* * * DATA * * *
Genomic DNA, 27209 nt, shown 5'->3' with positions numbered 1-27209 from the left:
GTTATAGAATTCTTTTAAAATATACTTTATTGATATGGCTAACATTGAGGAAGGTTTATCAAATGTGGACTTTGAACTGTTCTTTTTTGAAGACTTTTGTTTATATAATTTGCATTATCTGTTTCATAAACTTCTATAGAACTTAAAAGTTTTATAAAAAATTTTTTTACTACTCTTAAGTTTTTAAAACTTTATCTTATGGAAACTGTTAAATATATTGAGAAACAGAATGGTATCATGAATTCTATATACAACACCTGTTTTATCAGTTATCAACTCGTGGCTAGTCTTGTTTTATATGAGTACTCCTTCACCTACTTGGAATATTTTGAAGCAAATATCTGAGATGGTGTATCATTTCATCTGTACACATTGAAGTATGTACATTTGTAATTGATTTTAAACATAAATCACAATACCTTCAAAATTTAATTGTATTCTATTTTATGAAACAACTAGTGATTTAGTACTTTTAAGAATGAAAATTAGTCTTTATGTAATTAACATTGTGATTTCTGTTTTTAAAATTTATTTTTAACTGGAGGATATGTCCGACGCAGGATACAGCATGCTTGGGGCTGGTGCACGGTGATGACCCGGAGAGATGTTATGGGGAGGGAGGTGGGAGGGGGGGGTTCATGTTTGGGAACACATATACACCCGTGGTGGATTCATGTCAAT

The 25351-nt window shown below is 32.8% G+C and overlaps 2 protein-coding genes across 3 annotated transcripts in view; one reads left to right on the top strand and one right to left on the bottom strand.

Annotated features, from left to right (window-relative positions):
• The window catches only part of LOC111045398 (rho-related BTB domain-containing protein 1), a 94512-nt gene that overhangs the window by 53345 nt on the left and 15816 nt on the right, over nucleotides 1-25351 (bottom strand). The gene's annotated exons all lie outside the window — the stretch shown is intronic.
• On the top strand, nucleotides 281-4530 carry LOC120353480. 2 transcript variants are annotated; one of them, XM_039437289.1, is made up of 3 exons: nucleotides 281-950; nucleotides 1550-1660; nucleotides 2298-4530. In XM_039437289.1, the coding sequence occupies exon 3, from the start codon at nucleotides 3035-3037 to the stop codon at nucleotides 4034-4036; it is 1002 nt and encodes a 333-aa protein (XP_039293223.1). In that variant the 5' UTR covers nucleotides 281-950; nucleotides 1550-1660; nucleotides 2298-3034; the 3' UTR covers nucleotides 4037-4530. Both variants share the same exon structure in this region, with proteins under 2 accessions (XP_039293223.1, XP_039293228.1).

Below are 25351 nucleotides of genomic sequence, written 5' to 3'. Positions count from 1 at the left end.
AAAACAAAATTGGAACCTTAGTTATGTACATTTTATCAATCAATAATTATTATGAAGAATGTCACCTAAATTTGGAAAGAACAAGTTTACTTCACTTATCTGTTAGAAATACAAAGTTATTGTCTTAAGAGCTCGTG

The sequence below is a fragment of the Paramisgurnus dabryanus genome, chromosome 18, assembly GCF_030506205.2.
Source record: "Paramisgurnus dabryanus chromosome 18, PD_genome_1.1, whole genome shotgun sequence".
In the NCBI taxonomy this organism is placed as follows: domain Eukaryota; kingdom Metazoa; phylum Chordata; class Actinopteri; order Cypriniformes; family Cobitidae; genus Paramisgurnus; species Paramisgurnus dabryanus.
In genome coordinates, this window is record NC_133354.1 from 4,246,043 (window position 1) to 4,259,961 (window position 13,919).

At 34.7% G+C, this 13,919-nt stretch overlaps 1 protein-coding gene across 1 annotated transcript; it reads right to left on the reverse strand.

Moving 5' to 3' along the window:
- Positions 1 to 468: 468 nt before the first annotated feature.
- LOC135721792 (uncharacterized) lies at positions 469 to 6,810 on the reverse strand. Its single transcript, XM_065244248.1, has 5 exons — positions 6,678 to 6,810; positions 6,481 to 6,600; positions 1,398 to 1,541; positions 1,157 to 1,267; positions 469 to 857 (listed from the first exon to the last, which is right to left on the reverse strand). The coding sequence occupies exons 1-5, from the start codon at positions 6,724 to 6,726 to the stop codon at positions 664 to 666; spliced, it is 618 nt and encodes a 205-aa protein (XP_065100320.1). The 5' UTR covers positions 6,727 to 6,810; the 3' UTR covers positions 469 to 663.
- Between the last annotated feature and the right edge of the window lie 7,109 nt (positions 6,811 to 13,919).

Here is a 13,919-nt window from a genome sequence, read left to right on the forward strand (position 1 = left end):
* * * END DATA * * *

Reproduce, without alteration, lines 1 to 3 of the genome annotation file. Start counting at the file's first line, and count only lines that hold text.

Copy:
Genomic DNA, 27209 nt, shown 5'->3' with positions numbered 1-27209 from the left:
GTTATAGAATTCTTTTAAAATATACTTTATTGATATGGCTAACATTGAGGAAGGTTTATCAAATGTGGACTTTGAACTGTTCTTTTTTGAAGACTTTTGTTTATATAATTTGCATTATCTGTTTCATAAACTTCTATAGAACTTAAAAGTTTTATAAAAAATTTTTTTACTACTCTTAAGTTTTTAAAACTTTATCTTATGGAAACTGTTAAATATATTGAGAAACAGAATGGTATCATGAATTCTATATACAACACCTGTTTTATCAGTTATCAACTCGTGGCTAGTCTTGTTTTATATGAGTACTCCTTCACCTACTTGGAATATTTTGAAGCAAATATCTGAGATGGTGTATCATTTCATCTGTACACATTGAAGTATGTACATTTGTAATTGATTTTAAACATAAATCACAATACCTTCAAAATTTAATTGTATTCTATTTTATGAAACAACTAGTGATTTAGTACTTTTAAGAATGAAAATTAGTCTTTATGTAATTAACATTGTGATTTCTGTTTTTAAAATTTATTTTTAACTGGAGGATATGTCCGACGCAGGATACAGCATGCTTGGGGCTGGTGCACGGTGATGACCCGGAGAGATGTTATGGGGAGGGAGGTGGGAGGGGGGGGTTCATGTTTGGGAACACATATACACCCGTGGTGGATTCATGTCAAT

The 25351-nt window shown below is 32.8% G+C and overlaps 2 protein-coding genes across 3 annotated transcripts in view; one reads left to right on the top strand and one right to left on the bottom strand.